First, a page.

People in the United States have used excretions from the Colorado River toad to get high.

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Bufotenine: Will Croakers Make You Croak?

In the 1980s, the Australian government outlawed the consumption of cane toad excretions under the Drug Misuse Act [source: Uzelac]. That's because some thrill-seekers had taken to cane-toad licking to get high. Remember the venom that cane toads shoot at their enemies? In certain dosages, it can produce hallucinogenic effects if licked or smoked.

Toad licking isn't unique to Australia. In the United States, another toad species, Bufo alvarius, known as the Colorado River toad or the Sonoran Desert toad, causes similar effects. Although it isn't illegal to own a Colorado River toad in the United States, the active chemical in toad venom, bufotenine, is a controlled substance. This is the same chemical contained in cane toad venom. Bufotenine-related drug arrests reappeared in Southwestern states such as Arizona in the mid-1980s and '90s, following its original heyday in the 1960s.

People looking to get high obtain the venom by applying pressure on the toad's paratoid glands, located behind its eardrums [source: Cameron]. This will cause the toad to ooze the milky substance, which someone may then directly lick off the amphibian or collect to dry and eventually smoke. Taking bufotenine is a crapshoot, however, since people won't know how much of the concentrated toxin they're ingesting until it's too late. That means they could experience mind-altering hallucinations or cardiac arrest and death. The psychedelic nature of bufotenine comes from a chemical called 5-MeO-DMT. It's in the dimethylethanamine family and is closely related to DMT, a naturally occurring hallucinogenic drug akin to synthetically made LSD. To get an idea of how 5-MeO-DMT affects the body, someone who takes DMT may initially experience an increased heart rate and pupil dilation. His or her visual hallucinations may include vibrating light and fast-moving images [source: Bruyn et al]. In short, this is a result of the drug interacting with neurotransmitters, or chemical messengers, within the brain.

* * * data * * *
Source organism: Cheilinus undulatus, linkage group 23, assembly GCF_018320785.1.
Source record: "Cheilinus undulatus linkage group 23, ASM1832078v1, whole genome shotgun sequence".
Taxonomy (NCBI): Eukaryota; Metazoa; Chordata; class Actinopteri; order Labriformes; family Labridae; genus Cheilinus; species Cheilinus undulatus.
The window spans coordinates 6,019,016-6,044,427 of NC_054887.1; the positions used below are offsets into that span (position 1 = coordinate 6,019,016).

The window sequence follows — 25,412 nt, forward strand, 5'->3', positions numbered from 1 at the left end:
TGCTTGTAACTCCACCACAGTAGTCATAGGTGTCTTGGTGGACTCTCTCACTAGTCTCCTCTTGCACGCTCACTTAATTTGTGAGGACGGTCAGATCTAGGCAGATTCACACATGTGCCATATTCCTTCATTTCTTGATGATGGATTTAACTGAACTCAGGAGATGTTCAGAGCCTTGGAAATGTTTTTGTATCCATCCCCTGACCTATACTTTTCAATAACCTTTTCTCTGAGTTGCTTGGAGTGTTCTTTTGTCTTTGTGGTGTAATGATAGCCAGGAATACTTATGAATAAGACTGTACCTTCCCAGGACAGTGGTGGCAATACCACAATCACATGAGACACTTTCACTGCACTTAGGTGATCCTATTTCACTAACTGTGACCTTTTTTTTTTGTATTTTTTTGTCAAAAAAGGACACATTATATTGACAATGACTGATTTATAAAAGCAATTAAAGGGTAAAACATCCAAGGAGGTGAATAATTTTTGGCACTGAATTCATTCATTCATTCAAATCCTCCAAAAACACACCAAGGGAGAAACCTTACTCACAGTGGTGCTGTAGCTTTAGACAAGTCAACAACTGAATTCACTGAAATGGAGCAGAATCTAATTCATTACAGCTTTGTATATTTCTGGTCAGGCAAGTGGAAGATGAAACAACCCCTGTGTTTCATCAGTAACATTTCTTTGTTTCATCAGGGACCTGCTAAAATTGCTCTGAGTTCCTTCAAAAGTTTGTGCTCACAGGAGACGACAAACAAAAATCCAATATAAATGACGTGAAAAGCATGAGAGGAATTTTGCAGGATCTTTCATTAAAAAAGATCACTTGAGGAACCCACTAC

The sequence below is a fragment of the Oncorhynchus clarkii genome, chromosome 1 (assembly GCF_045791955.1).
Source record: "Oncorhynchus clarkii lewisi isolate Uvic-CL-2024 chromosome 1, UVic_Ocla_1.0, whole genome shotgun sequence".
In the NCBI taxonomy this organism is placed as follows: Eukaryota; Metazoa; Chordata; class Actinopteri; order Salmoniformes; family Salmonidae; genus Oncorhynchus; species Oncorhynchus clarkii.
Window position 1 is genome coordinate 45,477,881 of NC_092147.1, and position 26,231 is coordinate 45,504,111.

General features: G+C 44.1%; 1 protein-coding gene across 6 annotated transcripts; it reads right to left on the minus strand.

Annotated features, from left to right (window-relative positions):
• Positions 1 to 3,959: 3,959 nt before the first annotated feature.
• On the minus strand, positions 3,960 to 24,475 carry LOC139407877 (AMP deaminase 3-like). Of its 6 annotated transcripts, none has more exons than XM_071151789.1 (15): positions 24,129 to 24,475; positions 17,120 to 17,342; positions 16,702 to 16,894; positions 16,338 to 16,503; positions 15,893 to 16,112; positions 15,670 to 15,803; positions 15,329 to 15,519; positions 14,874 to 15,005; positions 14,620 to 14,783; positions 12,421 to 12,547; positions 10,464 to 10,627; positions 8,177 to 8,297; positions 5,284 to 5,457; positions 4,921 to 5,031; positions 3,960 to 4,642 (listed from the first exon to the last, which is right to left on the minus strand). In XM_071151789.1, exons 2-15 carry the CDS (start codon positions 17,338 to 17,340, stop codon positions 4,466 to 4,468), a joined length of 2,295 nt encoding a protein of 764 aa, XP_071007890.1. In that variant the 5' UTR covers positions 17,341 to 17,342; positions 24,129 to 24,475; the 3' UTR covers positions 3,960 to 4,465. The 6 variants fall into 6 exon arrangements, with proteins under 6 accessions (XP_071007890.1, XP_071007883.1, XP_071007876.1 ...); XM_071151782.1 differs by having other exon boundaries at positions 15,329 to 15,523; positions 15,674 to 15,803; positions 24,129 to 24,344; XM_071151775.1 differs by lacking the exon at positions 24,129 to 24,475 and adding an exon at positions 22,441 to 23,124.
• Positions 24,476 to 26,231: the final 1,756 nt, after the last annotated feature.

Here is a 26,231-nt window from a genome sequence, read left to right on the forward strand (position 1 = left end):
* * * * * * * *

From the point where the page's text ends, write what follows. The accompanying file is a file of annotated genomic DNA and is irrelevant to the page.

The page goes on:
Drug experimentalists in the 1960s weren't the first people to discover these properties of frog extracts. Archaeological evidence points to South American Indian tribes using Colorado River toad venom in religious ceremonies dating back to 1150 B.C. [source: Cyphers et al]. The Matses Indians in northern Peru and the Matis of Brazil are also known to use the body fluids of the giant monkey frog (Phyllomedusa bicolor) as they believe it infuses strength and hunting prowess into tribesmen [source: BBC]. Although not exactly hallucinogenic, the Indians place the venom onto open flesh wounds after which they'll supposedly experience heightened sensory awareness, increased strength and stamina to hunt more effectively [source: BBC].

But smoking, licking or injecting frog and toad extracts into your body isn't always a mellow mind melt. It can be very dangerous since, after all, it's a natural toxin against predators.